Based on the factors canvassed in the foregoing paragraphs, we would delineate the following steps to determine the veracity of a prayer for quashment raised by an accused by invoking the power vested in the High Court under Section 482 CrPC:

  1. Step one: whether the material relied upon by the accused is sound, reasonable, and indubitable i.e. the material is of sterling and impeccable quality?
  2. Step two: whether the material relied upon by the accused would rule out the assertions contained in the charges levelled against the accused i.e. the material is sufficient to reject and overrule the factual assertions contained in the complaint i.e. the material is such as would persuade a reasonable person to dismiss and condemn the factual basis of the accusations as false?
  3. Step three: whether the material relied upon by the accused has not been refuted by the prosecution/complainant; and/or the material is such that it cannot be justifiably refuted by the prosecution/complainant?
  4. Step four: whether proceeding with the trial would result in an abuse of process of the court, and would not serve the ends of justice?
  5. If the answer to all the steps is in the affirmative, the judicial conscience of the High Court should persuade it to quash such criminal proceedings in exercise of power vested in it under Section 482 CrPC. Such exercise of power, besides doing justice to the accused, would save precious court time, which would otherwise be wasted in holding such a trial (as well as proceedings arising therefrom) specially when it is clear that the same would not conclude in the conviction of the accused.”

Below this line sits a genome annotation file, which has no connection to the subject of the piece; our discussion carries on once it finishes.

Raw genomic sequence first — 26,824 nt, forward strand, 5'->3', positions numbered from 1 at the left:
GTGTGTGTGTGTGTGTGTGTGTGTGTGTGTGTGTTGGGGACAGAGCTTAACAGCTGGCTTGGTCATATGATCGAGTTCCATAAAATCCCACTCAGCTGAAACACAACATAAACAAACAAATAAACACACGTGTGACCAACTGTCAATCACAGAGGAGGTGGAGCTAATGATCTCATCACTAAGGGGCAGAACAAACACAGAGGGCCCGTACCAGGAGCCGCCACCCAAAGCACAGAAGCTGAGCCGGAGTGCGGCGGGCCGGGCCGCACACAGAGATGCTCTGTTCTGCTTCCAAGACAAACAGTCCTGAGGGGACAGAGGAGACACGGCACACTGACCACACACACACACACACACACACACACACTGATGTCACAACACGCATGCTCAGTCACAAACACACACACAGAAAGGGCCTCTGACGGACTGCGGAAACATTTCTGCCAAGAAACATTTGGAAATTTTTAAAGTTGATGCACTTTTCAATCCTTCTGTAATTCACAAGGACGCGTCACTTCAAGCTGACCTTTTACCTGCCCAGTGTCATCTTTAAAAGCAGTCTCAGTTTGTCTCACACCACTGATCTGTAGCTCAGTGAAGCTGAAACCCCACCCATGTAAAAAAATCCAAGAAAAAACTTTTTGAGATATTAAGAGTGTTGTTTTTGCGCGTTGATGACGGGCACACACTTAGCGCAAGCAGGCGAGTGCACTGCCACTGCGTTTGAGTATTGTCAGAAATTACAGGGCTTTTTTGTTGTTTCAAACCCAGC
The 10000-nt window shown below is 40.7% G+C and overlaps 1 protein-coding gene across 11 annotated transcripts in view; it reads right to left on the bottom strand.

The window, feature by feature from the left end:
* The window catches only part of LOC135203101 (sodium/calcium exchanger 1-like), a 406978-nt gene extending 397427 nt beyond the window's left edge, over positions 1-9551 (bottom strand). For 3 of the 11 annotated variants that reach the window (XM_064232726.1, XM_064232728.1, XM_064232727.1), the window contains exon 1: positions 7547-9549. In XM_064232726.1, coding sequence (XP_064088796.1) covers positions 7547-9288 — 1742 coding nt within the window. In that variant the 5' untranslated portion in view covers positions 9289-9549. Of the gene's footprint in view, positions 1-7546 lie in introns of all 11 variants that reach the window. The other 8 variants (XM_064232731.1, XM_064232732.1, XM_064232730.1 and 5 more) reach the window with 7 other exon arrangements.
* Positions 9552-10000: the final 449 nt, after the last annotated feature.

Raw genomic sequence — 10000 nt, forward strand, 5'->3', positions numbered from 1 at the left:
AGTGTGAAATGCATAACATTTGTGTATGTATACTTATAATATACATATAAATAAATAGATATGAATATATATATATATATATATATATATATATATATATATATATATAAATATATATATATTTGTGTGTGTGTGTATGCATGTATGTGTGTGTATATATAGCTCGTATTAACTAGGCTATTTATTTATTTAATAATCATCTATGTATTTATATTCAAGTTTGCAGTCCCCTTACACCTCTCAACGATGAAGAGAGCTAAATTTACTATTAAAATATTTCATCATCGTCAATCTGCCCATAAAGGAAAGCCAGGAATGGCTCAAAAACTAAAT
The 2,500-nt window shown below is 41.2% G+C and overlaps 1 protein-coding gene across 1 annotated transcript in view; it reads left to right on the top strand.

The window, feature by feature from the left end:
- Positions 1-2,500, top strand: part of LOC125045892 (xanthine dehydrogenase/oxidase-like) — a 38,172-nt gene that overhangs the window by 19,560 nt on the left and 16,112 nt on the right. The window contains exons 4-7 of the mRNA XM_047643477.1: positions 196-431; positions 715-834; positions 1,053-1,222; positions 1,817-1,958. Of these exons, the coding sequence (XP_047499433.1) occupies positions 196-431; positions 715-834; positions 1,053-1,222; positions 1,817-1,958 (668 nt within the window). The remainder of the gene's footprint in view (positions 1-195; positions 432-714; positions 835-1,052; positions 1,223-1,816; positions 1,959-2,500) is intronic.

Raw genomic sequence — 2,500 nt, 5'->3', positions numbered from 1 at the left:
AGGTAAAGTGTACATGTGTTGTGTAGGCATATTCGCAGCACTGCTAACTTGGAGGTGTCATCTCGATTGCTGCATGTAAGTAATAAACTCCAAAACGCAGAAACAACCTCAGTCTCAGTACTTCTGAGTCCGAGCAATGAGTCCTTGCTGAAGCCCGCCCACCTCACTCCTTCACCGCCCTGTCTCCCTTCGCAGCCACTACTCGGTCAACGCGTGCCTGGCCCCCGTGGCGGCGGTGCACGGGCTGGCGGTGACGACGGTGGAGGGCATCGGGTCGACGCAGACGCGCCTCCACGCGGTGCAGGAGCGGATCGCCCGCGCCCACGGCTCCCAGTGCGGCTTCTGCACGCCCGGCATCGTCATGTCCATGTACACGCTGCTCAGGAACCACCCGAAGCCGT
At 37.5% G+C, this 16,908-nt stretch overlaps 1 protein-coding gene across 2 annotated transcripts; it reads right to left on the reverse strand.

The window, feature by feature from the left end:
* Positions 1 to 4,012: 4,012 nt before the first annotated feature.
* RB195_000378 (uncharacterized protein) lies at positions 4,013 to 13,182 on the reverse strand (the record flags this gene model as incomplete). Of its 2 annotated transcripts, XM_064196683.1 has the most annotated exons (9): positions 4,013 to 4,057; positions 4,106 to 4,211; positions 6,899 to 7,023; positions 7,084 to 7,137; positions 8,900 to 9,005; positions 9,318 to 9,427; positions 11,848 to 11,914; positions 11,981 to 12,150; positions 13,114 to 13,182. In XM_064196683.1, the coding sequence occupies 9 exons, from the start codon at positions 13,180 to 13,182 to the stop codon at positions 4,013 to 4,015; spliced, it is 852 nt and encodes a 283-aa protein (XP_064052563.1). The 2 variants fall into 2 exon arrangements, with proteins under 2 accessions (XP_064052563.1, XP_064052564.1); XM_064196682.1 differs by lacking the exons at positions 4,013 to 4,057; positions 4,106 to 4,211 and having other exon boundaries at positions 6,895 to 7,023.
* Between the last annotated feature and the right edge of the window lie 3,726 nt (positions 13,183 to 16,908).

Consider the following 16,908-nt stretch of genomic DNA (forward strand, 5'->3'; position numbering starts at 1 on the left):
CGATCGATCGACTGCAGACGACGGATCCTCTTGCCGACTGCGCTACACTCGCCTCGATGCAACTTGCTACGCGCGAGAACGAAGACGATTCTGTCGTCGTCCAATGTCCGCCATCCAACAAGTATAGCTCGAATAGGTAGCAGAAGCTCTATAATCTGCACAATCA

In the present case the shares in question, right since the date of acquisition have always been in the custody of Appellant No.1. The material on record is absolutely clear that the acquisition was from the funds of Appellant No.1. The complainant has merely alleged that the funds came from his bank account but beyond such allegations no material has been placed on record at any stage.

The stand taken by the appellants in their application under Section 245(2) CrPC is quite clear that the shares can be sold in the market and the proceeds can be divided between Appellant No.2 and Respondent No.2. If Respondent No.2 is insisting on having complete ownership in respect of the concerned shares, the matter must first be established before a competent forum.

We have considered the material on record through the steps indicated in Rajiv Thapar v. Madan Lal Kapoor (supra) and are convinced that the instant case calls for interference under Section 482 CrPC.

Further, from the facts that Appellant No.1 had disowned Respondent No.2 and had filed civil proceedings seeking appropriate orders against them, we are also convinced that the present criminal complaint is nothing but an attempt to wreck vengeance against the father, brother and the brother in law of the complainant. The instant criminal complaint is an abuse of the process of Court and is required to be quashed.

We, therefore, allow this appeal, set aside the orders passed by the Courts below and allow the application for discharge under Section 245(2) CrPC in complaint No.3804 of 2009 on the file of third Additional Chief Judicial Magistrate, Ghaziabad.